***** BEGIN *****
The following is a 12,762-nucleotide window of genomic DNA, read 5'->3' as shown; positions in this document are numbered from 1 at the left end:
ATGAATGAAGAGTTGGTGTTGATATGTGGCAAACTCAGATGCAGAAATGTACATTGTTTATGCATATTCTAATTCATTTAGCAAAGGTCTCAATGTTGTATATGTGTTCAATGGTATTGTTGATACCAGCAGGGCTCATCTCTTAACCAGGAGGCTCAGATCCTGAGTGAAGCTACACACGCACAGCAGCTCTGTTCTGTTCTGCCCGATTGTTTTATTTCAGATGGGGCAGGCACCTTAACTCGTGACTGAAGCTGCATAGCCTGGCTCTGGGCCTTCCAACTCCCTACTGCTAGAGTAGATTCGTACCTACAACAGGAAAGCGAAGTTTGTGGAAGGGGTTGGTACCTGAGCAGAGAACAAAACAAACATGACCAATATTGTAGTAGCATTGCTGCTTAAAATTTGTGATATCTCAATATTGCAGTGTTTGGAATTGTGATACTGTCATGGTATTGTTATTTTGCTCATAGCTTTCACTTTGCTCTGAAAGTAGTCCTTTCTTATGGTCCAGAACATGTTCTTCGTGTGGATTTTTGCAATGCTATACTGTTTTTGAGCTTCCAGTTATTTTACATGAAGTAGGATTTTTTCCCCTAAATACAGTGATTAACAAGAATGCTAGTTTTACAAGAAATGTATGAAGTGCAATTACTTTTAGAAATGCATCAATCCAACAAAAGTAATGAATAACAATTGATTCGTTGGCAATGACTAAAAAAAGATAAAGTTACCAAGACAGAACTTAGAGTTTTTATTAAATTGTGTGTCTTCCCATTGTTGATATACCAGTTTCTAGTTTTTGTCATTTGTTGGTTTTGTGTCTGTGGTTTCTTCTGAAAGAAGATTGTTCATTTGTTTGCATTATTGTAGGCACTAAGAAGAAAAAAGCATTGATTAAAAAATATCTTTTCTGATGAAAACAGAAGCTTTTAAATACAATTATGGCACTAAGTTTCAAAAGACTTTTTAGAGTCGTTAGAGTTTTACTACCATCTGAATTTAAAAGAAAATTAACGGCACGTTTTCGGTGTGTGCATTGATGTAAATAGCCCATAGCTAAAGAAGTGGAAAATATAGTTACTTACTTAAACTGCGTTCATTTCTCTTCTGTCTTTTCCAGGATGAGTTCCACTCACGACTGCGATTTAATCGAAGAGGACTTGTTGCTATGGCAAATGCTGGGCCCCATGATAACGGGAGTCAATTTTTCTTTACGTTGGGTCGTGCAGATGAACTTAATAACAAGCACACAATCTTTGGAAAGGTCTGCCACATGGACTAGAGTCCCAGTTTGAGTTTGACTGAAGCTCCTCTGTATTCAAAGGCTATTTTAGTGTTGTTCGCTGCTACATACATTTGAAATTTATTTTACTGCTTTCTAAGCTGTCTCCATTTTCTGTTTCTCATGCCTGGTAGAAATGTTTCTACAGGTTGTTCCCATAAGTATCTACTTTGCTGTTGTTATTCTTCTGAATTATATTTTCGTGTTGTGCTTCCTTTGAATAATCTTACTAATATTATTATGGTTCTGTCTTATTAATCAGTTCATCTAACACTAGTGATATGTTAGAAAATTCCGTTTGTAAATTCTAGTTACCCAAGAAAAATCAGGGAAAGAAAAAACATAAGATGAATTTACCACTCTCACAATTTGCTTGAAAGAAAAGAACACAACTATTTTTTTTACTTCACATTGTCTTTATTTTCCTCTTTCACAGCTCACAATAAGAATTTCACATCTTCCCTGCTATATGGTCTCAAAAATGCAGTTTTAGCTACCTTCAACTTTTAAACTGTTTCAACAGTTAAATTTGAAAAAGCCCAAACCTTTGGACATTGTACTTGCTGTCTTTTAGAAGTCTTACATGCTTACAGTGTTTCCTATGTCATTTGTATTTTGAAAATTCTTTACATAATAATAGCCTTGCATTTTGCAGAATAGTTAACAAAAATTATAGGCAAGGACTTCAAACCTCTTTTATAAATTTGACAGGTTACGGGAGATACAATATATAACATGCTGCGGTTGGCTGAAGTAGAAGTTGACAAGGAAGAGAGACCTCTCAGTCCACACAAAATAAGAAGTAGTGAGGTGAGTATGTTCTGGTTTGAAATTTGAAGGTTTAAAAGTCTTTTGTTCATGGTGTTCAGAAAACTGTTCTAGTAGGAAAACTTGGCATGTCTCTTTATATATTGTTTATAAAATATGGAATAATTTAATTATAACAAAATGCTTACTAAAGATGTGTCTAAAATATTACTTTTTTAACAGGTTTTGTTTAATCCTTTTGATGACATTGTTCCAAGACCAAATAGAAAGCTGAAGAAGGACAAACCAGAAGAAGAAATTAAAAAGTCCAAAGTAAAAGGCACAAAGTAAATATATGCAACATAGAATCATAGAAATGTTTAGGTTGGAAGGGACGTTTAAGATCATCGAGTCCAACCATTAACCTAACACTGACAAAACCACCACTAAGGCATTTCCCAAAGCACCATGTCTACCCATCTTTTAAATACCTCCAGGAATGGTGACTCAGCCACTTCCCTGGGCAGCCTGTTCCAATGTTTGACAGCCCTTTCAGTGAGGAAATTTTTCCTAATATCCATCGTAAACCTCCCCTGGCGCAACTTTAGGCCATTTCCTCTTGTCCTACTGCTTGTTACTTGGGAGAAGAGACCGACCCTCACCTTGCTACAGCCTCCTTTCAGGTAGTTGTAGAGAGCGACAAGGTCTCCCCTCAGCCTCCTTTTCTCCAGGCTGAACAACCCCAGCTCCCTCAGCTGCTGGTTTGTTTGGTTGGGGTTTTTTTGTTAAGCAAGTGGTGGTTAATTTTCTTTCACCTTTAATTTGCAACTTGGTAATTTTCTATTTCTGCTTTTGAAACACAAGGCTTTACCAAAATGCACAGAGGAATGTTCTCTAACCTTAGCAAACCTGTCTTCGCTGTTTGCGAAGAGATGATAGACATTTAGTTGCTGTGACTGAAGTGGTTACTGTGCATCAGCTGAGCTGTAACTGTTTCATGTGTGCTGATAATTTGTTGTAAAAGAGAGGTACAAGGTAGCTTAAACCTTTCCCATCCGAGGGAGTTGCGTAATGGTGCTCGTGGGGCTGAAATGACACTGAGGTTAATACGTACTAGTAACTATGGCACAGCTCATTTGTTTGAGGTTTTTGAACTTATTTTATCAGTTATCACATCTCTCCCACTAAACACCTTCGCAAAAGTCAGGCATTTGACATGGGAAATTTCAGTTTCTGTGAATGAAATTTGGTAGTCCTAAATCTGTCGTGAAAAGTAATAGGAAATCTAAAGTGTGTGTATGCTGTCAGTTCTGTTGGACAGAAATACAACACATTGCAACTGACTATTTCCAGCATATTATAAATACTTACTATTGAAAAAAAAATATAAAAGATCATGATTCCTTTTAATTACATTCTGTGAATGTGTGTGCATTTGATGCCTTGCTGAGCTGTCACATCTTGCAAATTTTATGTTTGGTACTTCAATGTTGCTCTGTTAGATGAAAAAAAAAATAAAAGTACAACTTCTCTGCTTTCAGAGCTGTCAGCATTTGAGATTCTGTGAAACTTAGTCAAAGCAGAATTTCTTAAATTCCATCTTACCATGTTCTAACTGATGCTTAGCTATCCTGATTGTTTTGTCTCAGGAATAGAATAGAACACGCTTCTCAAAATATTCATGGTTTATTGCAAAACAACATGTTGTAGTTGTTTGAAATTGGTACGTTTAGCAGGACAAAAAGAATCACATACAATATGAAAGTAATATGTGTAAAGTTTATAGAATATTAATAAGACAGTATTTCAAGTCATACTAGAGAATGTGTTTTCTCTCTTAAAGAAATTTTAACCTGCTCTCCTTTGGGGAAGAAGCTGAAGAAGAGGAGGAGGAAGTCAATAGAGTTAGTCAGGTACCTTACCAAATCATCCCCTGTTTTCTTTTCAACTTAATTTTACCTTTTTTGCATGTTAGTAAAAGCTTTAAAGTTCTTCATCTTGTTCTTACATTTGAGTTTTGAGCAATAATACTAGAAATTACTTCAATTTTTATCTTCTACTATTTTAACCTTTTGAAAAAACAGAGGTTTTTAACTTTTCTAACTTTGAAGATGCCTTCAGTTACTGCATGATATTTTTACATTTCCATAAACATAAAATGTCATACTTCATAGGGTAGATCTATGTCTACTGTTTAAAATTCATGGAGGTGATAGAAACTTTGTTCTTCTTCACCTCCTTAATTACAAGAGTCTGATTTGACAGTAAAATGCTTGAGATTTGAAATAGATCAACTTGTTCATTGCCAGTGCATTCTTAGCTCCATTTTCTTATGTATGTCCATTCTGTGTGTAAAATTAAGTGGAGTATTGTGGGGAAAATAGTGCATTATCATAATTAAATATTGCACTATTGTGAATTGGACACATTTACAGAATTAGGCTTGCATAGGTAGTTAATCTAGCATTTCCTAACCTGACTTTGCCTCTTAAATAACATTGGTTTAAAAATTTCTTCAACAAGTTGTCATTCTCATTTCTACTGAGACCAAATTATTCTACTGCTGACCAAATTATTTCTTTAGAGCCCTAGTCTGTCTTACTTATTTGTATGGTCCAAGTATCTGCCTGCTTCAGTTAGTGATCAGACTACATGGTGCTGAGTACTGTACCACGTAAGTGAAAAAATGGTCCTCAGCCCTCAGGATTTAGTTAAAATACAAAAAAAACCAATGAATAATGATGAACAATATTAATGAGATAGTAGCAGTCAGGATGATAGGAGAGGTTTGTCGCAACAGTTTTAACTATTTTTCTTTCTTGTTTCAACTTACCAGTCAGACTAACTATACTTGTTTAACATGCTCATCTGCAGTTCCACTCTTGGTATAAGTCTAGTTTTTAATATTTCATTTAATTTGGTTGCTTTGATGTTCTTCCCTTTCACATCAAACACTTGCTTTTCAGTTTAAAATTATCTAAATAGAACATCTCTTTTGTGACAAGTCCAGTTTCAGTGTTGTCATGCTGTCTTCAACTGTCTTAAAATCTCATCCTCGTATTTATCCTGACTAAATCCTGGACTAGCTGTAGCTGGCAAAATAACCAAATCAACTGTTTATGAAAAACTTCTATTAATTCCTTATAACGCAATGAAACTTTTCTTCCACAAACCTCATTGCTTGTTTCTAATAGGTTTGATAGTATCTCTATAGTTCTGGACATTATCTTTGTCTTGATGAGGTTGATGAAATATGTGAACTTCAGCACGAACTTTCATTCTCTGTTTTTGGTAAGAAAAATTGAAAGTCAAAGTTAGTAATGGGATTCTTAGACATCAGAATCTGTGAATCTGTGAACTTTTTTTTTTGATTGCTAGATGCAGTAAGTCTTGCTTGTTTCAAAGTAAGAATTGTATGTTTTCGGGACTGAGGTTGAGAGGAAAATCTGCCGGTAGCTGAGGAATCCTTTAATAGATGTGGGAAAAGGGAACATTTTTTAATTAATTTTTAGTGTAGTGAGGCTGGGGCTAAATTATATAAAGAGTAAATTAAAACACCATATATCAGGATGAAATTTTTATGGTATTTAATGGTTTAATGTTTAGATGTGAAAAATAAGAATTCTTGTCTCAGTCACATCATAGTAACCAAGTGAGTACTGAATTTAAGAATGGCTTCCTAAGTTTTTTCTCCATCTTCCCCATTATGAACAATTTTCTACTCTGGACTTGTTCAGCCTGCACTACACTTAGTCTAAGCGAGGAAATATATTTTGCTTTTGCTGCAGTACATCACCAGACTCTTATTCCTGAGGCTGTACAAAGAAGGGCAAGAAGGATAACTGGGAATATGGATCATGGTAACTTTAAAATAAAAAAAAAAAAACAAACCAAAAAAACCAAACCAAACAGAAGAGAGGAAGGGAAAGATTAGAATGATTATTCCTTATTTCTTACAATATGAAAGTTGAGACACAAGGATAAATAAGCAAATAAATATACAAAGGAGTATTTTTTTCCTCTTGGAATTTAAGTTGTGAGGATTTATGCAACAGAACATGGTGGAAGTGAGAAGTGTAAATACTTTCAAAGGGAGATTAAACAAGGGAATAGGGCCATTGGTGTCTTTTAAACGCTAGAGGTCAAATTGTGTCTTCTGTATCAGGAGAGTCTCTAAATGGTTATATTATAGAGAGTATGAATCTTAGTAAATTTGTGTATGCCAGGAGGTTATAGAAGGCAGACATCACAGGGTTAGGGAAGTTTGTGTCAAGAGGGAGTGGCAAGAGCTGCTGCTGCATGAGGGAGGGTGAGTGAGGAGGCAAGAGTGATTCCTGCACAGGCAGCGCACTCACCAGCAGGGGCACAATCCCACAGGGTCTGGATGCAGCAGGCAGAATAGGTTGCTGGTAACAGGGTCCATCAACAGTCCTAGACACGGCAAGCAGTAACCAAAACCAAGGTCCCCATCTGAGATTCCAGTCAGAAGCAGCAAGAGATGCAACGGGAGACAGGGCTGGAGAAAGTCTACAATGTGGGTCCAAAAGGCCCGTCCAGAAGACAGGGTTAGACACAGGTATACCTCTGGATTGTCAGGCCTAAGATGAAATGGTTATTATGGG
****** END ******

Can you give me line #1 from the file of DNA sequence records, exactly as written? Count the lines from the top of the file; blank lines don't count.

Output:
The following is a 12,762-nucleotide window of genomic DNA, read 5'->3' as shown; positions in this document are numbered from 1 at the left end: